On Shabbat morning I was leining torah1 when, not long into an aliyah, I started having temporary but ill-timed vision problems that made it difficult to read. As a result I made many mistakes (despite being well-practiced) that had to be corrected, which was embarrassing to me and probably not very pleasant for the kehal. I wondered whether I should abort but was not sure (a) whether that was appropriate or inappropriate or (b) if appropriate, how to implement it correctly. I strongly suspected that stopping mid-aliyah to ask for guidance would be a problem.

I have a question pending with my rabbi for the local ruling, but I am wondering what the general halacha is if something impedes a ba'al koreh during the reading. If he absolutely can't continue then, well, he can't, but what about a case like mine, where it was technically possible to continue (it's not like I fainted or something) but in a very problematic way?

1 For purposes of this question can we please grant that this was a setting where a woman reading torah is ok? I'd rather not get sidetracked by that, and considered asking the question in the third person to obscure that detail. However, I thought it was more important to be able to answer any questions that come up about the nature of the impairment, should that matter.

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    I once saw a case where two ba'alei kriah intentionally split a long aliyah, each reading half with no pause. The rabbi present didn't object.
    – Scimonster
    Commented Oct 19, 2015 at 15:12
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    @Scimonster, I wonder if it's important, in such cases, for the person making the berachot to be aware ahead of time that he's going to have two agents for his reading.
    – Isaac Moses
    Commented Oct 19, 2015 at 15:14
  • The printed aliya breaks are (nearly always) not sacrosanct. Just end the aliyah early.
    – Double AA
    Commented Oct 19, 2015 at 15:51
  • 1st of all - I hope that you are feeling better. As a Torah reader, I want to research this, a bit further. The 3 verse minimum rule, seems to be addressed on some level in the answer. I'm more inclined to think that the combo of a precise reading together with your own health concerns trumps everything else, and, I think you would be allowed to leave the reading immediately and end an aliyah wherever you are - even if you haven't met the 3-verse minimum. If you made a critical mistake in the reading (have to define what "critical" means), you'd have to repeat the verse, anyway. You couldn't!
    – DanF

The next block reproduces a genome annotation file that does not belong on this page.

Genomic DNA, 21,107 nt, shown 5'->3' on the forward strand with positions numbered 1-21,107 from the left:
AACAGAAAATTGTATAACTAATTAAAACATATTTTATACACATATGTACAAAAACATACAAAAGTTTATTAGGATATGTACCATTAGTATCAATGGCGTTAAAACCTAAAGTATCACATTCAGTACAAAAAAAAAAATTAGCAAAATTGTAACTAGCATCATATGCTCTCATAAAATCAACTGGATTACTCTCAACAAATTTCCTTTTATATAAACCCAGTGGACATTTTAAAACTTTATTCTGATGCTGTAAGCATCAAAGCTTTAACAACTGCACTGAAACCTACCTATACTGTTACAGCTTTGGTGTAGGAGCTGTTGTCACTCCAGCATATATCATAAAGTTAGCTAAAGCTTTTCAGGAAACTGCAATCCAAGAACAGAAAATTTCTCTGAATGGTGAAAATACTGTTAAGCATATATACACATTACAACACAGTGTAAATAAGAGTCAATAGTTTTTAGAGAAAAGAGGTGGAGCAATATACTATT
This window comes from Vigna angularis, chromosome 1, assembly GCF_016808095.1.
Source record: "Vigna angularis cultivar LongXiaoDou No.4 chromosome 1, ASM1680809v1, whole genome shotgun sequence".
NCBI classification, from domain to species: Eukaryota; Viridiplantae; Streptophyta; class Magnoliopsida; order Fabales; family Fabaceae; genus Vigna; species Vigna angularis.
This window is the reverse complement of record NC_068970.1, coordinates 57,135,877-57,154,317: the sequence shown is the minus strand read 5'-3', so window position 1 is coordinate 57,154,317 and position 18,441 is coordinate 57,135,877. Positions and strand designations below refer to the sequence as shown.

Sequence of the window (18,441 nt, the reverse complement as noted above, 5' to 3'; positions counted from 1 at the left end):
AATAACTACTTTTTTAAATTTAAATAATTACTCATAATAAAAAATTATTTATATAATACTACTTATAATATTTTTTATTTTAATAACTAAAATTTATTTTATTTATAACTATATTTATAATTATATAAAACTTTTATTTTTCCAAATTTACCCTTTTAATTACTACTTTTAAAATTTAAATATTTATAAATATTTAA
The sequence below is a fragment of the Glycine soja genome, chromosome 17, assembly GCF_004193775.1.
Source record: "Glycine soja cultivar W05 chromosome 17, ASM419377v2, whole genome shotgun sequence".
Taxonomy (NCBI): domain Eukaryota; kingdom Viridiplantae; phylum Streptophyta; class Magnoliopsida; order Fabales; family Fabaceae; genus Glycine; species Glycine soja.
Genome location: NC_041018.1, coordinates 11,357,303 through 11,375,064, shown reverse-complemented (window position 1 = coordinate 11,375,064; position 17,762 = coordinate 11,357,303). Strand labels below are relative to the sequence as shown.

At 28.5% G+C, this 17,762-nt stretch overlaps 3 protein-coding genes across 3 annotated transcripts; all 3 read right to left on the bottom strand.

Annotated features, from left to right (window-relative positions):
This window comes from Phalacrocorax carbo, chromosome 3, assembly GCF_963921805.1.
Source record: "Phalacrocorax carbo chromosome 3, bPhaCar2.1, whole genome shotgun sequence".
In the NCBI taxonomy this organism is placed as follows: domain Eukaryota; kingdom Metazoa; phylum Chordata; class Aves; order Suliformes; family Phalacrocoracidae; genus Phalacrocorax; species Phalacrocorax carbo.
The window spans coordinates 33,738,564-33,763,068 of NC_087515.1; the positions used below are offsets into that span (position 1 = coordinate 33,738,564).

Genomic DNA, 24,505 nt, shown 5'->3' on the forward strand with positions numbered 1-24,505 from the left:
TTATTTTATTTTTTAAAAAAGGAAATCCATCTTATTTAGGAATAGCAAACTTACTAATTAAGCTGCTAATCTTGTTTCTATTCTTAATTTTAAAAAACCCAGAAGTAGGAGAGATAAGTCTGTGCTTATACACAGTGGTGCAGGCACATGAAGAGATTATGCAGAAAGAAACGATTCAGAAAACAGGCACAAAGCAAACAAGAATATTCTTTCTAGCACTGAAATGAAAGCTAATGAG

Commented Oct 19, 2015 at 16:46
  • (This comment is based on your link to the Health SE question.) Perhaps try rapidly looking way up, then way down, then way up, then way down. I find that that sometimes helps clear floaters.
    – msh210
    Commented Oct 19, 2015 at 18:01

1 Answer 1


I have had a similar situation occur. Once, many years ago when I got sick in the middle and another when the doctor who was leining (in a hospital) got an emergency call. In both cases, the leining (since it was after the minimum number of pesukim) was ended at the next pasuk, and the new person took over for the next aliyah. This was because the specified locations are based on rules created by minhag but are not required. If necessary one can stop the aliyah after the minimum three pesukim.

In the case of the hospital, a local chabad rabbi was there and was consulted. However, since it was in the hospital, there was no "official" shul rabbi present.

Note that I am not sure what would happen if only one or two pesukim had been read as I have never seen that case occur. Usually, the first person is able to finish the third pasuk By logic, I would think that the new person could take over, but I would try to avoid that situation if at all possible.

  • What about if it was before 3 psukim were read?
    – Scimonster
    Commented Oct 19, 2015 at 15:20
  • @Scimonster I am not sure. I would be inclined to say that the new person should start from the end of the second pasuk since the first one or two would have been read correctly and the person called to the aliyah did say the bracha. However, since I have never seen the actual case occur, this is logic only and should be CYLOR. Commented Oct 19, 2015 at 15:31
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    This answer would be more valuable if you could edit in information about how and in what context these decisions were reached. Can you identify the communities you were in? Did the local rabbi direct the switch? If so, can you identify him, and did he explain his reasoning/sources? If not, who made the call, and on what basis? Was there a "gabbai's handbook" available that specified what to do?
    – Isaac Moses
    Commented Oct 19, 2015 at 15:41
  • "Minhag" is a pretty strong term to use in this context. More like: common convention.
    – Double AA
    Commented Oct 19, 2015 at 15:52
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    "This was because the specified locations are based on rules created by minhag but are not required. If necessary one can stop the aliyah after the minimum three pesukim." Doesn't it have to be either at a parasha break or more than two p'sukim away from every parasha break?
    – msh210
    Commented Oct 19, 2015 at 18:15

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